Various Artists: The Hunger Games: Mockingjay Part 1 – Album Review

homepage_large.c7ee91a3This is an [album? soundtrack? piece of art?] I have been looking forward to for quite some time. A few months back, Lorde announced that she would be taking the helm of the soundtrack for the upcoming film, and latest installment in the Hunger Games movie franchise, Mockingjay Part 1. This was very exciting news for, one, fans of Lorde, and two, fans of The Hunger Games. I consider myself both, so this was a very promising piece of news.

Last year, Lorde did a cover of Tears for Fears’ “Everybody Want to Rule the World” for the Hunger Games: Catching Fire soundtrack. It was a haunting rework, slow, dark, and beautiful in every sense of the word. Knowing she had that capability in her hands, I couldn’t wait to see what she would do with an entire album, and endless possibilities at hand.

The first look into the soundtrack came last month, when Lorde dropped “Yellow Flicker Beat”, her first new song since “No Better” was released late last year. We recently featured both the track and it’s subsequent music video on indie/alt, and you can find it in our Song Archive. YFB opens up with a very haunting vocal verse, lacking any instrumentation until the chorus, which “drops the bass” with the words “I’m done with it”.

The song itself fits well with the character of Katniss Everdeen, showing how her image has changed since Catching Fire, and the trials and tribulations she now faces as the symbol of the rebellion.

Since releasing the song, we were offered later with the official track list of the full soundtrack, and it made me even more excited to hear it. Among the featured artists: Haim, CHVRCHES, Tove Lo, Charli XCX, even Ariana Grande had their part in it. So now, it is my great pleasure to finally have the hard copy in my hands, and give you the full scoop on what an amazing piece of work Lorde has put together for us.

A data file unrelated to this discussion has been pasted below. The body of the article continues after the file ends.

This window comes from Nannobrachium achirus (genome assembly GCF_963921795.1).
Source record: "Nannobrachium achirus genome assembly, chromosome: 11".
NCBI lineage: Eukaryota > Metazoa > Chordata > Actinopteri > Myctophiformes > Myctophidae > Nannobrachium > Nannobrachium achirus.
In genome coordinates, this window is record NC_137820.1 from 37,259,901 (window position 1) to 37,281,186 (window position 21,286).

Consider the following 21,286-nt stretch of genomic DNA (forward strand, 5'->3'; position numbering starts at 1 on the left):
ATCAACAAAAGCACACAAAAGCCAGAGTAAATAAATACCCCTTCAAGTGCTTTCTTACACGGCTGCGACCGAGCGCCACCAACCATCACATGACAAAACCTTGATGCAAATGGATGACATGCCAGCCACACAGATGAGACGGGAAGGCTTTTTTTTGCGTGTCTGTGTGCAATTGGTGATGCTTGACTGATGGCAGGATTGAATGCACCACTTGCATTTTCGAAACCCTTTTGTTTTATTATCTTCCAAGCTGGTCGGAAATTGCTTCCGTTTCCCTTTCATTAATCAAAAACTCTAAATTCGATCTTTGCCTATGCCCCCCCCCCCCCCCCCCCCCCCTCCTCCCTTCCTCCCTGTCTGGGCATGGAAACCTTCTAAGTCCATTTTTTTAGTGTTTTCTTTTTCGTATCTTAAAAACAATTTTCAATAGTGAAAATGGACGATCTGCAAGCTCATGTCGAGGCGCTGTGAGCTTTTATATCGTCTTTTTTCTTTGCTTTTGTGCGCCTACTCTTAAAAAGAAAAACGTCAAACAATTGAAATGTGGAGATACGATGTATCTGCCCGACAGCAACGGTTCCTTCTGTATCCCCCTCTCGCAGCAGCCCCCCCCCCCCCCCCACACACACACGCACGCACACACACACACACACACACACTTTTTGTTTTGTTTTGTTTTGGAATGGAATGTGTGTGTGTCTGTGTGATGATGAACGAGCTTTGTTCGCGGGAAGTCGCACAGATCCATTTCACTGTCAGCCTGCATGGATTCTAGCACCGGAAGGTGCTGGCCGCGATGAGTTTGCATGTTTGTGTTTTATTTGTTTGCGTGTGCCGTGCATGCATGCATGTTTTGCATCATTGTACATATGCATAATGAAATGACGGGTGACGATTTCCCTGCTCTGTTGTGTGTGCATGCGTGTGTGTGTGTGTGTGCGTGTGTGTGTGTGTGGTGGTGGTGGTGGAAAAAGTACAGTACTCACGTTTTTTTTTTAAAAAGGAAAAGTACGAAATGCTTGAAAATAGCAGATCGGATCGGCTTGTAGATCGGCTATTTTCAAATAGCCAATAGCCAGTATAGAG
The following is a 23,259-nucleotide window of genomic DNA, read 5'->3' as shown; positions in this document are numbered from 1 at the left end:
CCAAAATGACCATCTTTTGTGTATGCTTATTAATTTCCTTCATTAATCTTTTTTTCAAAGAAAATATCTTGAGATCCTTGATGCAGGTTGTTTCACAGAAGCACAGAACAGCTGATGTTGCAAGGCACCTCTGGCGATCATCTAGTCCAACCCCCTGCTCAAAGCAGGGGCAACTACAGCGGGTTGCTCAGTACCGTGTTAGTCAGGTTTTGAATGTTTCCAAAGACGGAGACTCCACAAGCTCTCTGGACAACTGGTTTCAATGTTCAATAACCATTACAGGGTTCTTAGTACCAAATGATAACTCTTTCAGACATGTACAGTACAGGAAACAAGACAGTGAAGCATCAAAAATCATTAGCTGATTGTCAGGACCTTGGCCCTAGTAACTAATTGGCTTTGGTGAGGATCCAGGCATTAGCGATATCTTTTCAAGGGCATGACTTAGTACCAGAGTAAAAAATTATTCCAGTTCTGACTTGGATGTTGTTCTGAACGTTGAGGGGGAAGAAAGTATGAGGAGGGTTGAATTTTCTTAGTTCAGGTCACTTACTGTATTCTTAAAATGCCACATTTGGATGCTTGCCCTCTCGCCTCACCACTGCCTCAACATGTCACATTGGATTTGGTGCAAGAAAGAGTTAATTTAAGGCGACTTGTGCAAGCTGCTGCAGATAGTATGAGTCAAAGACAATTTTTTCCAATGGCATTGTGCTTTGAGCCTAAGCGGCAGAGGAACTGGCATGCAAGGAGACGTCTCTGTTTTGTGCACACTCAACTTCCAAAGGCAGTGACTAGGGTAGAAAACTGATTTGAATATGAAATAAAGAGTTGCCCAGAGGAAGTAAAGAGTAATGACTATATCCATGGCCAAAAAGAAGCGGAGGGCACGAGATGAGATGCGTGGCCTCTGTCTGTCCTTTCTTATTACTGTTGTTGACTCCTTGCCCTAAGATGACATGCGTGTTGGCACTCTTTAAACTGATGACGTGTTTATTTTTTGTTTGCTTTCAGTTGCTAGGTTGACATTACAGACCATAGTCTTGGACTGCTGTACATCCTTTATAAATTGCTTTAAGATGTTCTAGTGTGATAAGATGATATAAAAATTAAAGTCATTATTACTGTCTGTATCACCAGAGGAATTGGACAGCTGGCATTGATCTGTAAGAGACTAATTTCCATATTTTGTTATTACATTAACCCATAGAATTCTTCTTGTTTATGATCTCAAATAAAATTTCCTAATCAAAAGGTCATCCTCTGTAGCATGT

The collection opens up with “Meltdown”, a monster of a collaboration between Lorde, rappers Pusha T and Q-Tip, with an amazing outro by Haim, and all produced by Belgian electro songwriter, Stromae. It all begins with a verse from Pusha, setting the tone of the rest of the track as an upbeat rock of a song. Lorde soon comes in with an upbeat hook, trailing into the next verse from Q-Tip. By far, the best part of this song is the Haim outro. It’s the catchiest thing in the track, and will instantly become stuck in your head after the first time you hear it.

“I can hear and see a ghost,” they sing. “In my mind, I know. And if you keep acting up, I’m your undertow.”

The next track is a new one from Glasgow electro-pop band, CHVRCHES. CHVRCHES hold a dear place in my heart as one of my favorite bands, and this track sticks with their basic formula, one that never fails. “Dead Air” is a beautifully polished synth track, sounding like something that would fit perfectly in CHVRCHES’ own album. Lauren’s voice opens up with a sweet air, up to the drop and hook of the chorus, and a repeating phrase that worms its way into your subconscious. “We are all just dead air.”

Tove Lo takes a place as the third artist appearing on the soundtrack, with her new track, “Scream My Name”. This song is a powerful one, and takes a few listens to fully absorb its message. The sound itself is pure Tove Lo, employing all the perfect pop elements that made the world love her hits like “Habits” and “Like ‘Em Young”. Taking place of Queen of the Clouds‘ openly sexual messages though is an aching thought, weaving its way into the Mockingjay story line.

“When I’m dead and gone, will they sing about me? Dead and gone, will they scream my name?”

This contrast and tie-in to YFB’s line, “They used to shout my name, now they whisper it”, makes it tie into Katniss’ psyche even more, proving that Lorde has thoroughly curated this soundtrack to go perfectly with the Hunger Games theme.

The album’s next song is a perfect collaboration that goes to show just how much Lorde was able to do with this project. “Kingdom” is a beautiful ballad from Charli XCX, as well as Simon Le Bon from the band Duran Duran. The track opens with a beautiful piano melody, along with Charli’s voice giving us something we don’t normally hear from her. It’s a step away from the highly polished elctropop sound we normally hear from her, and showcases the power of her voice alone. Later, the track adds in strings, drums, and of course a perfectly matched verse from Le Bon. The track is amazing, and fits in perfectly with the rest of the soundtrack.

Ariana Grande takes a swing at the Mockingjay project for the collections 5th track, one that wasn’t announced until a bit later. This one, “All My Love” is a collaboration between Grande and electronic music project, Major Lazer, featuring DJ, friend of Lorde’s (and now nemesis??), Diplo. The track sounds like a radio-ready pop hit. Ariana shows off her vocal skills with the verses and brief hook, before an electronic breakdown from Major Lazer takes over the tracks sound. It’s a jam of a track, and has a potential to blow up very soon.